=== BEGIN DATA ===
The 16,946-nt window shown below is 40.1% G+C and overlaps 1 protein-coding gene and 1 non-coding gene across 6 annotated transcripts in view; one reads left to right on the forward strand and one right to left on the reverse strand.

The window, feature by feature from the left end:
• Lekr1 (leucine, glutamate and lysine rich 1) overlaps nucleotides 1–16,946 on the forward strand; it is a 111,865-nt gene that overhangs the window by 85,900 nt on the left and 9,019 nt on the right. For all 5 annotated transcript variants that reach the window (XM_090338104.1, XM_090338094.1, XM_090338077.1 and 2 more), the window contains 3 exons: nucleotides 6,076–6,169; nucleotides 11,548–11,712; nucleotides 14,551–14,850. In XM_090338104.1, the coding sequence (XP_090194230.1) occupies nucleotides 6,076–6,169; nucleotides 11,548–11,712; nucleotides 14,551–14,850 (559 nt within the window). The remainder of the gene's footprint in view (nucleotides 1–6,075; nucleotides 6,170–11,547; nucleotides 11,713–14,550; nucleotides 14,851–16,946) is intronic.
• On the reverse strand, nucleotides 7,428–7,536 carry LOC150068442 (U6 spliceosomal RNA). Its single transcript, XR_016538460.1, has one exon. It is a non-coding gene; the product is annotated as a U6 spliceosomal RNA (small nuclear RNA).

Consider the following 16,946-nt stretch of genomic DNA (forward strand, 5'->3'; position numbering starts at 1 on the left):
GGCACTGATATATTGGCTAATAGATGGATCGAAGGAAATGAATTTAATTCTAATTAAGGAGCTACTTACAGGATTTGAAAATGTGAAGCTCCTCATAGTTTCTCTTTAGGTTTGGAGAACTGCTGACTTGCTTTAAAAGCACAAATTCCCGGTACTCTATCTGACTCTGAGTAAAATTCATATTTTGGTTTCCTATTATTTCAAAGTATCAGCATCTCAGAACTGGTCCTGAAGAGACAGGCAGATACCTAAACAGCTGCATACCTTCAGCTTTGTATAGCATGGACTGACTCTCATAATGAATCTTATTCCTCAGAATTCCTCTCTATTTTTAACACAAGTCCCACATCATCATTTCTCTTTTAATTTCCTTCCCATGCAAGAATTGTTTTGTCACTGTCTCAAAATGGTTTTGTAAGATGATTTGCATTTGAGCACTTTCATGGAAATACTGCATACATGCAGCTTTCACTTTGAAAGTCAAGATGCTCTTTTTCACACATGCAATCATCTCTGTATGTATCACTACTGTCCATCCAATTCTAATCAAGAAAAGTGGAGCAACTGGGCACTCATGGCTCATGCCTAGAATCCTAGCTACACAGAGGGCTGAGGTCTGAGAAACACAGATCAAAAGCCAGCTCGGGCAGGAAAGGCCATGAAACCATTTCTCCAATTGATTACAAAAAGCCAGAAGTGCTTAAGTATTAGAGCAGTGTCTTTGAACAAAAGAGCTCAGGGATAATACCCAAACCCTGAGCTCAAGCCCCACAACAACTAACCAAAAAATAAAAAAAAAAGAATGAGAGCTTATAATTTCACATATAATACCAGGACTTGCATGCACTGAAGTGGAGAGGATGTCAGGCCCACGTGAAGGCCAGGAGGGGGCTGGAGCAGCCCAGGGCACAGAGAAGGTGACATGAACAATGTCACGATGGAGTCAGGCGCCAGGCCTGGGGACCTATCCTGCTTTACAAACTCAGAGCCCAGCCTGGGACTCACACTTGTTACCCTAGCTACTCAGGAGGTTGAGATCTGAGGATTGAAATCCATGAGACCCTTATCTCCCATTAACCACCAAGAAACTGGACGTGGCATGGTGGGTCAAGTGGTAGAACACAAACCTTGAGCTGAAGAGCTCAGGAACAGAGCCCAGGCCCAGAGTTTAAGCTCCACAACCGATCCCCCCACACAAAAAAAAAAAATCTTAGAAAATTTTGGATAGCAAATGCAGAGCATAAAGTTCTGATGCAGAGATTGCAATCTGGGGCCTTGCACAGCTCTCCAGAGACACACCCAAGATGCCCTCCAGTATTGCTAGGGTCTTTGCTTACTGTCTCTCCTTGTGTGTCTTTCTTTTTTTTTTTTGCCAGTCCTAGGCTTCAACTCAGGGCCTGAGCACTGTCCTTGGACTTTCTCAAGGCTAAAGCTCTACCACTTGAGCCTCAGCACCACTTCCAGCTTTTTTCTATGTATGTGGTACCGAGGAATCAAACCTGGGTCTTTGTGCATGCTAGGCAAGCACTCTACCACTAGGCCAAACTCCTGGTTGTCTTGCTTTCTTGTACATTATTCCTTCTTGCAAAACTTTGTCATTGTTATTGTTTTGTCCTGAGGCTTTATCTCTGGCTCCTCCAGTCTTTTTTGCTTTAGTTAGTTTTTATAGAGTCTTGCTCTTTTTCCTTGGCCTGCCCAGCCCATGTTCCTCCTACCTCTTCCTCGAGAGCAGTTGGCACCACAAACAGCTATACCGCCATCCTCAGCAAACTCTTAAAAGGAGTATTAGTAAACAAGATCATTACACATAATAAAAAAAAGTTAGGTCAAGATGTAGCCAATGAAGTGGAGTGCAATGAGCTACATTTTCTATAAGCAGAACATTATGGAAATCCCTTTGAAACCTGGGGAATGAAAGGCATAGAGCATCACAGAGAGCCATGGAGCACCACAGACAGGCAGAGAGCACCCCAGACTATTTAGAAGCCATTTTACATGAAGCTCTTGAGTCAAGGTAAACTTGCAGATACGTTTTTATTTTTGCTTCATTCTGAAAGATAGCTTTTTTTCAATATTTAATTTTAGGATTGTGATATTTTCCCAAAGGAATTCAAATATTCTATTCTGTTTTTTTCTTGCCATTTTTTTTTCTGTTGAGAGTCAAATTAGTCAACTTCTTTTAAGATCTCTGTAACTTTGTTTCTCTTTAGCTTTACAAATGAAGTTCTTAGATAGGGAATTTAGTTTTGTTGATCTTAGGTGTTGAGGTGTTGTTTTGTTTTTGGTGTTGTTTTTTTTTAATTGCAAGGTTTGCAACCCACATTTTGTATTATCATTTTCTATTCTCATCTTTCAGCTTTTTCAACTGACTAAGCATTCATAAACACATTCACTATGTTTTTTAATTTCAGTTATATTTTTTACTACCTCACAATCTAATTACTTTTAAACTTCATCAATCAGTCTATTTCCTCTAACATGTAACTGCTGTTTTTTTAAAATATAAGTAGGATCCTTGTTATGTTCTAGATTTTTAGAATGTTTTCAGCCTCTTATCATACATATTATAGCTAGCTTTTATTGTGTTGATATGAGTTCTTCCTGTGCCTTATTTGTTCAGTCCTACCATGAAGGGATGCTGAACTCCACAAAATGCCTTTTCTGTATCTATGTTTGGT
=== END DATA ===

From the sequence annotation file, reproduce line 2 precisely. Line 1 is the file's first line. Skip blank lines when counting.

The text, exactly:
The window, feature by feature from the left end: